The kings of the Ganga dynasty consolidated the religious and political importance of Puri in the beginning of the 12th century. In 1135, Anantavarman Chodaganga founded the great temple in Puri, and dedicated in to Purushottama, one of the thousand names of Vishnu, the Preserver in the Hindu Trinity. The Gajapati rulers changed the town's name to Jagannath in the fifteenth century. Puri remained a temple town, a holy place till the British realized its potential as a seaside resort. Since then, Puri has developed into a pilgrimage cum holiday destination with the Rath Yatra, the annual festival at the Jagannath Temple still the main draw.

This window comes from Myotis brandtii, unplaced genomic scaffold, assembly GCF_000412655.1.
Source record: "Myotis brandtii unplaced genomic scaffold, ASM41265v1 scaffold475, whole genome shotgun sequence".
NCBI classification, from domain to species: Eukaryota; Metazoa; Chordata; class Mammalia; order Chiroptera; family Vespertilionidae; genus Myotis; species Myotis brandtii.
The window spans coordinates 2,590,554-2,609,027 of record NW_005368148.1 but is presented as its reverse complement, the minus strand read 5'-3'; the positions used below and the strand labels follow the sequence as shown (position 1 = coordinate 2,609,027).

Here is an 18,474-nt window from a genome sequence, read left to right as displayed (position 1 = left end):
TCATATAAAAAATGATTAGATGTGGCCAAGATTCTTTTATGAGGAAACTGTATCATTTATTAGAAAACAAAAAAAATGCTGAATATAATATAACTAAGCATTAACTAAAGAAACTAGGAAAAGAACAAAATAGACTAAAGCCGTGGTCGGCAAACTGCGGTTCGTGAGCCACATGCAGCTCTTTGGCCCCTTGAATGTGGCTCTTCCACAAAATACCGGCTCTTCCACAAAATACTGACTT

Lord Jagannath Temple